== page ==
“Data isn’t like your kids. You don’t’ have to pretend to love them equally.” This quote from Amanda Cox in the NY Times echoes the sentiments of the ROI methodology.
In the range of measurement possibilities for OD, return on investment is the Grand Poobah. ROI is a comparison of the actual cost of a project to its monetary benefits by using the same standard ratio that accountants have used for years to show the return on investment for a variety of investments.
Here are some benefits for measuring the ROI of OD projects:
ROI has a rich history of application.
The ROI Methodology is not a passing trend used in today’s organizations. It is a measure of accountability that has been in place for centuries. When resources are invested to address a business need, the ROI methodology shows the financial impact of the investment.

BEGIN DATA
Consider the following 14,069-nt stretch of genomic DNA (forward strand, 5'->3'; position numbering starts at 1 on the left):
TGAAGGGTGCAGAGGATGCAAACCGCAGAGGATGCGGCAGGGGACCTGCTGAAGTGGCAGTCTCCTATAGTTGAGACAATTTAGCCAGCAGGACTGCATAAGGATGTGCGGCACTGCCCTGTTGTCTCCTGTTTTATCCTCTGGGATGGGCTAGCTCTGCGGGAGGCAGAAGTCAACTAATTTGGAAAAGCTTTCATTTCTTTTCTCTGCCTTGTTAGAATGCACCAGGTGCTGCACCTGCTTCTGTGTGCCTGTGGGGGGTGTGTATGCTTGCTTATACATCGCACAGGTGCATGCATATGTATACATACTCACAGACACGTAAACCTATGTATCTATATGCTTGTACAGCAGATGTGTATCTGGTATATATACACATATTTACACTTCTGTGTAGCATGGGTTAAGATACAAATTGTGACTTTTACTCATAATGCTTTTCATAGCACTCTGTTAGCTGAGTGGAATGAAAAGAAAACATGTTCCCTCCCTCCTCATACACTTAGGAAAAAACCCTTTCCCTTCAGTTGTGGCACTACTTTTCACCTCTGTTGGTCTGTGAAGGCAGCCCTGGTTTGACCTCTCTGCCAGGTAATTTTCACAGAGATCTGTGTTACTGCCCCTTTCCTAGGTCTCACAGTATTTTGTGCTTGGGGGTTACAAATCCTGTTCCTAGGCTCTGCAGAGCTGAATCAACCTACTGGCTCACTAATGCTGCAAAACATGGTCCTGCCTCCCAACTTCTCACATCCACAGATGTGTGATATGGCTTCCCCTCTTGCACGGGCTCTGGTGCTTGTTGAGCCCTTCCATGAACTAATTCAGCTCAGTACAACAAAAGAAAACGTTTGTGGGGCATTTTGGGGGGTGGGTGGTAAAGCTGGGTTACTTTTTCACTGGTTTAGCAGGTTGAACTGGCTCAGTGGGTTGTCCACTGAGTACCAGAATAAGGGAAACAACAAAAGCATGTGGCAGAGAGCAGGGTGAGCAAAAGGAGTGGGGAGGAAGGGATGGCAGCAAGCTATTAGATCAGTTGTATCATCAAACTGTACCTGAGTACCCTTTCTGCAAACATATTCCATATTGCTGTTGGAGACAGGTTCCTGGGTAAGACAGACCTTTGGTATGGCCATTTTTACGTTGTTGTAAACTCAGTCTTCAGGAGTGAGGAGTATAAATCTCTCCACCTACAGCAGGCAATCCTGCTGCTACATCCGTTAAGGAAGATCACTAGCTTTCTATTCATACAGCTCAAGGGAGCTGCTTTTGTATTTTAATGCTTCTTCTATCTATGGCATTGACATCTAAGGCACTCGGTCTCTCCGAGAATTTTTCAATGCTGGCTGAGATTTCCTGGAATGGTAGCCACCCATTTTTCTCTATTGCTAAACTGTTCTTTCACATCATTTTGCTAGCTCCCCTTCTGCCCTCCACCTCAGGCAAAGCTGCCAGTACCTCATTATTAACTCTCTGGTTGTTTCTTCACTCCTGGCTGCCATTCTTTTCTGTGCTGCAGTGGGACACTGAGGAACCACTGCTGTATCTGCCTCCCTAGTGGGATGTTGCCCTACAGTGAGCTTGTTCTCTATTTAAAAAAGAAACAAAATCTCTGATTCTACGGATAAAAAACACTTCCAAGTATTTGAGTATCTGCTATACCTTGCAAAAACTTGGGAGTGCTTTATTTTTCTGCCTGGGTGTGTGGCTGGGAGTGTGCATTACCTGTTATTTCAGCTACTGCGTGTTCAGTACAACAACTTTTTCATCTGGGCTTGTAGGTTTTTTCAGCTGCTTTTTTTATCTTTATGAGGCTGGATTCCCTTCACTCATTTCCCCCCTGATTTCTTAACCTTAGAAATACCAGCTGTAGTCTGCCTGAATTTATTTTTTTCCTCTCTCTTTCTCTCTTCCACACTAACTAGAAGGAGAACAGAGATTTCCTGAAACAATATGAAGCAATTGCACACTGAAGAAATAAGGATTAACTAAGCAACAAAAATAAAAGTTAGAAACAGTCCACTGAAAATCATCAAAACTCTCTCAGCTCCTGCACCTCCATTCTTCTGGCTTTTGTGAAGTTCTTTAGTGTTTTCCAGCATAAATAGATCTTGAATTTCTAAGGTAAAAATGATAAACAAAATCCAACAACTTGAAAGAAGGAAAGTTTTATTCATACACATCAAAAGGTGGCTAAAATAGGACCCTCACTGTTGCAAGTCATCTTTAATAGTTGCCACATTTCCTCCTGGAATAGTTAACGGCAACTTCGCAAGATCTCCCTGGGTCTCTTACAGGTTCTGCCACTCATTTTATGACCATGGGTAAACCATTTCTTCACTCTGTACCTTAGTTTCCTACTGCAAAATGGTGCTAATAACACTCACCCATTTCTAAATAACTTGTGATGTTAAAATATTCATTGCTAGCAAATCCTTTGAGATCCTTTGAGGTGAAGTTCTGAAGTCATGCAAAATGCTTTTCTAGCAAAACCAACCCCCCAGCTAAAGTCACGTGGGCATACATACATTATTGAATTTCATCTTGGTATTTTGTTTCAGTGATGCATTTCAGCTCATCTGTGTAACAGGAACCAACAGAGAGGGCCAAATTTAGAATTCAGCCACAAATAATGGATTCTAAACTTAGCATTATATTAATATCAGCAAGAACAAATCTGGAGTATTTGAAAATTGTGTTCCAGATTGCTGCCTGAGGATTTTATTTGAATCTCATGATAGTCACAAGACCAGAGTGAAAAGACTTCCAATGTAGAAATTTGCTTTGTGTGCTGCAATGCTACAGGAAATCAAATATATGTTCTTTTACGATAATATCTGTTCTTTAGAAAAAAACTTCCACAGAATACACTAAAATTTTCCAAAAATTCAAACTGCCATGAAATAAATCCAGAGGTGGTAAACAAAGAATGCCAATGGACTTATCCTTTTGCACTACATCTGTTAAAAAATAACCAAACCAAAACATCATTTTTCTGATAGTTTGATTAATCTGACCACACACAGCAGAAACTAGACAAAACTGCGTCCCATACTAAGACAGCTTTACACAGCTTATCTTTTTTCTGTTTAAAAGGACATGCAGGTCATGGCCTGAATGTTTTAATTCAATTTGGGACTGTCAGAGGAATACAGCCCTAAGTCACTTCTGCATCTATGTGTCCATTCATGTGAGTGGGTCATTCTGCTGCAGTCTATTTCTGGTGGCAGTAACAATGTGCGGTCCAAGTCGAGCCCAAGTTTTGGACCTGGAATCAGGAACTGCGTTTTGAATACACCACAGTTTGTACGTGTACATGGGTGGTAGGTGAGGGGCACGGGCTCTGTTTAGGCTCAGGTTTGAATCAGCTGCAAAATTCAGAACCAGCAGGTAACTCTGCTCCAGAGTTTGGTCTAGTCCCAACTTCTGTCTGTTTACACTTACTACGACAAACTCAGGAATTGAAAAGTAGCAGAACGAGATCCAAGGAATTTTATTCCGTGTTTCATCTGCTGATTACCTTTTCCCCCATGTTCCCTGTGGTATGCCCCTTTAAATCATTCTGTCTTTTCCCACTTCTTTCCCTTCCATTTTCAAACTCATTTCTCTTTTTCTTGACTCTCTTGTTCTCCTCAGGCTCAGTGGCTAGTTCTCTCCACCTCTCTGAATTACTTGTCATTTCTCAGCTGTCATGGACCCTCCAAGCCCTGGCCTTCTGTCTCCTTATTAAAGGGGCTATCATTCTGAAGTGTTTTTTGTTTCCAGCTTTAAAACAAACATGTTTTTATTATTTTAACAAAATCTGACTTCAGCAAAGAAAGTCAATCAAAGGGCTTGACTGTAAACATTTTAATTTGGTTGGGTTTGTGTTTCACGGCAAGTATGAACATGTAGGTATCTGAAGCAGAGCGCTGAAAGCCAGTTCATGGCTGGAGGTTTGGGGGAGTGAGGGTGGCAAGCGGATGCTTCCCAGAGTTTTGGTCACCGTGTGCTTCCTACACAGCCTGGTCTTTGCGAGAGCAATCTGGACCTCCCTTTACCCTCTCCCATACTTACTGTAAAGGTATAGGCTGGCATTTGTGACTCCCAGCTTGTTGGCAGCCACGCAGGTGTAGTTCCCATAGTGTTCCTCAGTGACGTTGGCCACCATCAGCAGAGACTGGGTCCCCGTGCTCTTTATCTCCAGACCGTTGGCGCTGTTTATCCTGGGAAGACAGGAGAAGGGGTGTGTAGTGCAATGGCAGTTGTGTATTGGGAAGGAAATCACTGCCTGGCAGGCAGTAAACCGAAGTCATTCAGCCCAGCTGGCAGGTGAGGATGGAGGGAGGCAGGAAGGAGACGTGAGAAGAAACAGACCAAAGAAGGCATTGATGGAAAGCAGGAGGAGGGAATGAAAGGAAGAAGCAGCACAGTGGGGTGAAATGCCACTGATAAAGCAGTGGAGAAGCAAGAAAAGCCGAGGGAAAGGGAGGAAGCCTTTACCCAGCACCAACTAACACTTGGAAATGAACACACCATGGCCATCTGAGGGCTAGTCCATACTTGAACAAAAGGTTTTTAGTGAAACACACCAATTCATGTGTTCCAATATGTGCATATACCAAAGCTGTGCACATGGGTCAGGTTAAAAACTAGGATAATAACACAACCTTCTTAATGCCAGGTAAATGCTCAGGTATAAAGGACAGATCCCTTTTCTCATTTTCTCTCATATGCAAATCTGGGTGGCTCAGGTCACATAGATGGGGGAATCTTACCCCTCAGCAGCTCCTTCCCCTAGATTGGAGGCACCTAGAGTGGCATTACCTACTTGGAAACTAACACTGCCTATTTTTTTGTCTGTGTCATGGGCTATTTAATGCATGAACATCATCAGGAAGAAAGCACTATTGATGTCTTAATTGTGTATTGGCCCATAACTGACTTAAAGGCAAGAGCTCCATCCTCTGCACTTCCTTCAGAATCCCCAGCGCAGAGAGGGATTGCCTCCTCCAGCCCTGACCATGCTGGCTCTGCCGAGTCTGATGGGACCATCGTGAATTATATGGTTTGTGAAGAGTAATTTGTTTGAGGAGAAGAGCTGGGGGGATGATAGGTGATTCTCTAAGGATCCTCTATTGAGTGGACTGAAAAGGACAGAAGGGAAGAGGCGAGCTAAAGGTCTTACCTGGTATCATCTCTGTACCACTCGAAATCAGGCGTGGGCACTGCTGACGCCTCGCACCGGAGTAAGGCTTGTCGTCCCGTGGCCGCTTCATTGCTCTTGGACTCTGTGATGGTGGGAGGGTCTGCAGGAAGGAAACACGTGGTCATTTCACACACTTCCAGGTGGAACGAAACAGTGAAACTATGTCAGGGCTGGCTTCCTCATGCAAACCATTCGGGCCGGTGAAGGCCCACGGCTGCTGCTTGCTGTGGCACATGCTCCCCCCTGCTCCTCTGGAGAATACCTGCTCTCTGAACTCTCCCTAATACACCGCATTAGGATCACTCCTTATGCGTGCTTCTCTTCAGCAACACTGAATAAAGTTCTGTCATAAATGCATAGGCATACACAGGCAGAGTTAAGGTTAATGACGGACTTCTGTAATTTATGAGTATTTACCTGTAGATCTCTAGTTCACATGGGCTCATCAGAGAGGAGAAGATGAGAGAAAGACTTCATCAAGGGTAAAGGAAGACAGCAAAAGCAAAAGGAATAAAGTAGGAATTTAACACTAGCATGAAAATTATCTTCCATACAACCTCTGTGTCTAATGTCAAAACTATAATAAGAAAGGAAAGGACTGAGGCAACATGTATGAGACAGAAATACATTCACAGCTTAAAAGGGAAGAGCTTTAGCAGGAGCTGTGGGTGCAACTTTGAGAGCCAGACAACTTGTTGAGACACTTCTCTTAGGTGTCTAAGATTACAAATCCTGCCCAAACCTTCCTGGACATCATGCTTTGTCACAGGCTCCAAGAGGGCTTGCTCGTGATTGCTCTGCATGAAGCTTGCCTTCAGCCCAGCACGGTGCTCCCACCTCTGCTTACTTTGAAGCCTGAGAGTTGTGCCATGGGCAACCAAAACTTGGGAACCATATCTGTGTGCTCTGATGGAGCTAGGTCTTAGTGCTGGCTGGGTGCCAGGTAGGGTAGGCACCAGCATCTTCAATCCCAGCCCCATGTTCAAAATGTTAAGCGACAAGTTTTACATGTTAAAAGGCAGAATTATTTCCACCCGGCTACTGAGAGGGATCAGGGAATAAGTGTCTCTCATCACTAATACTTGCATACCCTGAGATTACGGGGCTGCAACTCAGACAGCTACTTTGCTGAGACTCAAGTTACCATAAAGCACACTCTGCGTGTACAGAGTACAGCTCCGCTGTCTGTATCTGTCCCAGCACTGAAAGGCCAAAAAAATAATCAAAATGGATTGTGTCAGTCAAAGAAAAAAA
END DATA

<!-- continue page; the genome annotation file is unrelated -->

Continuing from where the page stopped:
ROI speaks the same language of leadership.
Most managers in an organization have knowledge and skills on how to manage the business. Some have university degrees or even master’s degrees in business administration. These managers understand the need for a process to establish solid business cases and calculating a return on investment. They use ROI for a variety of projects and are fluid in carrying on conversations that measure the monetary results from large investments.
ROI generates attention among key stakeholders.
The positive ROI outcomes create buzz and attention, particularly when the ROI value exceeds expectations. Most stakeholders involved in organization development projects intuitively believe that the interventions add value. Return on investment, as a measurement tool, confirms this hunch using a credible and valid process.
ROI Methodology forces the issue of strategic alignment.
By following the steps in the ROI process, conducting diagnostics with the a multi-level framework for understanding business and performance needs, OD interventions will be more closely aligned with strategic and operational needs of the business.